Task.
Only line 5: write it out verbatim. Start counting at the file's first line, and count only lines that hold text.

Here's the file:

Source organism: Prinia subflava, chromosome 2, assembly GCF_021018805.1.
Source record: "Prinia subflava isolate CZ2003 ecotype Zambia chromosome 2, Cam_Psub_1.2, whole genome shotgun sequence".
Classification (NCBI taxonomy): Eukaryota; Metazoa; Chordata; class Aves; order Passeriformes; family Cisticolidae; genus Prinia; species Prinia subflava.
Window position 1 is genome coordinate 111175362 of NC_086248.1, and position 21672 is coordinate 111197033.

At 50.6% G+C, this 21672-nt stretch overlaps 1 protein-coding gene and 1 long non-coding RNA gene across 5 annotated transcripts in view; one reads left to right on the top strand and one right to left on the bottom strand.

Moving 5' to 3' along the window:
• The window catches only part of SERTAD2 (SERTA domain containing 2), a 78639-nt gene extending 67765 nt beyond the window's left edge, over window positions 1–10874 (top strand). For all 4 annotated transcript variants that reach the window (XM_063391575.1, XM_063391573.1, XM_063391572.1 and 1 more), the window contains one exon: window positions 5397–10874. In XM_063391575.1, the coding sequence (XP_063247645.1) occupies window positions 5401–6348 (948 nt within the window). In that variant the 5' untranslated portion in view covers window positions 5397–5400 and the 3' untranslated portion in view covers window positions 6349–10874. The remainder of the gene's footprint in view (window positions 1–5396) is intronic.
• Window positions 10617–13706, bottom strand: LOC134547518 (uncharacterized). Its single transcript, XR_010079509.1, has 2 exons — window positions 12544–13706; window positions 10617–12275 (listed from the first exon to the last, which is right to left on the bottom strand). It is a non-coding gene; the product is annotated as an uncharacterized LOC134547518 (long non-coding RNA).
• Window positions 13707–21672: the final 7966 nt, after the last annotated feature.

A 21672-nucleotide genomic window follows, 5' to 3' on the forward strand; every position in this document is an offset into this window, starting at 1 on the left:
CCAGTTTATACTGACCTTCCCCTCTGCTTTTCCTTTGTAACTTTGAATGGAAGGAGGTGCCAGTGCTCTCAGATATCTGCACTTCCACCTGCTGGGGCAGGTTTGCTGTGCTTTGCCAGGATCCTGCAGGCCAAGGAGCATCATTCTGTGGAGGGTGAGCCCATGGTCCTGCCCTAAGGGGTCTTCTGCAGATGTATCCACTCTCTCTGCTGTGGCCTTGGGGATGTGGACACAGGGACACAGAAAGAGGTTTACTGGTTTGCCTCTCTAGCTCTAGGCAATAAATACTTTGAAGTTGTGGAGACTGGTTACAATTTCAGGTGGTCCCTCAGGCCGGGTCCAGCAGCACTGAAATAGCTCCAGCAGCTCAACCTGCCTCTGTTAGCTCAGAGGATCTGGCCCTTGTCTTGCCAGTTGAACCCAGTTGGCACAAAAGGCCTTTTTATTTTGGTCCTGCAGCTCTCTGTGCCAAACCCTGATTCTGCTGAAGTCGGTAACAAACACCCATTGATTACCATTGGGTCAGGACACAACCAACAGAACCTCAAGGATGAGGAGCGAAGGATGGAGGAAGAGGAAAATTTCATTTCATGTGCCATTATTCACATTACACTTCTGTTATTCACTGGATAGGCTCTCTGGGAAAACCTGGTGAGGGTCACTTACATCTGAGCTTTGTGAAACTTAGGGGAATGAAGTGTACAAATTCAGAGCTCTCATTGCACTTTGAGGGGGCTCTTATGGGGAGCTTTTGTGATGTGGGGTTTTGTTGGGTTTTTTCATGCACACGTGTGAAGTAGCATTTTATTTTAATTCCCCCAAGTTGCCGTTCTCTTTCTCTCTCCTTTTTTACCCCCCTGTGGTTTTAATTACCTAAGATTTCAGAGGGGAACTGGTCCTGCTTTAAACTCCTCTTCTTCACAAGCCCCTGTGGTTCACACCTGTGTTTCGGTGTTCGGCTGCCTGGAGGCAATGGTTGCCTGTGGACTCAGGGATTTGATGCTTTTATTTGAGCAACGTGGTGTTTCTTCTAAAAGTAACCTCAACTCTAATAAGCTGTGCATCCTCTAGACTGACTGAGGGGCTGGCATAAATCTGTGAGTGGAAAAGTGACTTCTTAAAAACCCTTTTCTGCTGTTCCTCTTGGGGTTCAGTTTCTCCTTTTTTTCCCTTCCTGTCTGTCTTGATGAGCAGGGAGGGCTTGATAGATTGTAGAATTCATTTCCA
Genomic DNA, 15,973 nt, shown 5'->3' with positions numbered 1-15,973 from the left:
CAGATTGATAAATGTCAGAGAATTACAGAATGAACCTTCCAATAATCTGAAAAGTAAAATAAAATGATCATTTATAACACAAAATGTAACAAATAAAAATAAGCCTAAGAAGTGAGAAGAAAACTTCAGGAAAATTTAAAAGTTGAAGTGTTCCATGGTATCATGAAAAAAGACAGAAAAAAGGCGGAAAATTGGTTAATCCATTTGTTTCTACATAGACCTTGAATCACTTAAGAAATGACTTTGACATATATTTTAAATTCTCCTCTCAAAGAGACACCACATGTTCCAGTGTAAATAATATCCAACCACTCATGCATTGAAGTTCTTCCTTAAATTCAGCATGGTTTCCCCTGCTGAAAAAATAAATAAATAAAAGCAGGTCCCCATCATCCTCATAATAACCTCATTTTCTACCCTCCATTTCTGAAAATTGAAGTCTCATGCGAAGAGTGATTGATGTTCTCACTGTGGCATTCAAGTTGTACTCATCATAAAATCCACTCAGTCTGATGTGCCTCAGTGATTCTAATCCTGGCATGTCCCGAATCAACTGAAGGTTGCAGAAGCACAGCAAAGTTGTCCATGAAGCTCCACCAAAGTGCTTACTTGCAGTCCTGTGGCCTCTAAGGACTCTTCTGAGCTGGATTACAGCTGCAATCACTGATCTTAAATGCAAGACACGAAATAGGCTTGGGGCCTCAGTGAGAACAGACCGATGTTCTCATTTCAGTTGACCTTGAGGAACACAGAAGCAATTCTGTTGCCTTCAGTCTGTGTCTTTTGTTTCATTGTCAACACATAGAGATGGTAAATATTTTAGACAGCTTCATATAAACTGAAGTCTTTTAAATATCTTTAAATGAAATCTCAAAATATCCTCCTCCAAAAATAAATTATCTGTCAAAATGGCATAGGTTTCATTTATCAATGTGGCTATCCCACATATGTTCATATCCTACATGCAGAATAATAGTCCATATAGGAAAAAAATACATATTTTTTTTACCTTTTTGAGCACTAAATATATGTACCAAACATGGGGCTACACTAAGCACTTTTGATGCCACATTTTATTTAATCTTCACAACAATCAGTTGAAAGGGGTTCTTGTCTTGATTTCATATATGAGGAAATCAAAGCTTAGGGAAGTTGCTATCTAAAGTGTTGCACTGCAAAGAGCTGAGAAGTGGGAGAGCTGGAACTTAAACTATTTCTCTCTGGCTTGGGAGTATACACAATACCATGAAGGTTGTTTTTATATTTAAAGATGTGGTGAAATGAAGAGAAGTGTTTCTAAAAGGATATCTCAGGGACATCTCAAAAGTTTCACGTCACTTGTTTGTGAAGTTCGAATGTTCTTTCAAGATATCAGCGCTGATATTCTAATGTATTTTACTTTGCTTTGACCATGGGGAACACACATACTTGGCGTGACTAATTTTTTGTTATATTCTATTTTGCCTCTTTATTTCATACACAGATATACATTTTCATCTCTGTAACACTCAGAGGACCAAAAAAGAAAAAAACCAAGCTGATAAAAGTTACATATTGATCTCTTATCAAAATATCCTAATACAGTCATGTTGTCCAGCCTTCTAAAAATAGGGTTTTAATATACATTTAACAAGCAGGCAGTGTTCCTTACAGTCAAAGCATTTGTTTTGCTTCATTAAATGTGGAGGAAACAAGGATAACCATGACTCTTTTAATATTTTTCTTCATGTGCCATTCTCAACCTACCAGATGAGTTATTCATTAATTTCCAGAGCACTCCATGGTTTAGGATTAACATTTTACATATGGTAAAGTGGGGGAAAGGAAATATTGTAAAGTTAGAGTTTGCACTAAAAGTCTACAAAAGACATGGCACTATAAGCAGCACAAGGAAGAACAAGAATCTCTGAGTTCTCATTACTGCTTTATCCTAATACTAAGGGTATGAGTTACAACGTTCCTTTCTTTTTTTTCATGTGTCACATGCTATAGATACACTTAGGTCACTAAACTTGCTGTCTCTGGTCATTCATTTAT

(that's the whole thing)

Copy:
At 50.6% G+C, this 21672-nt stretch overlaps 1 protein-coding gene and 1 long non-coding RNA gene across 5 annotated transcripts in view; one reads left to right on the top strand and one right to left on the bottom strand.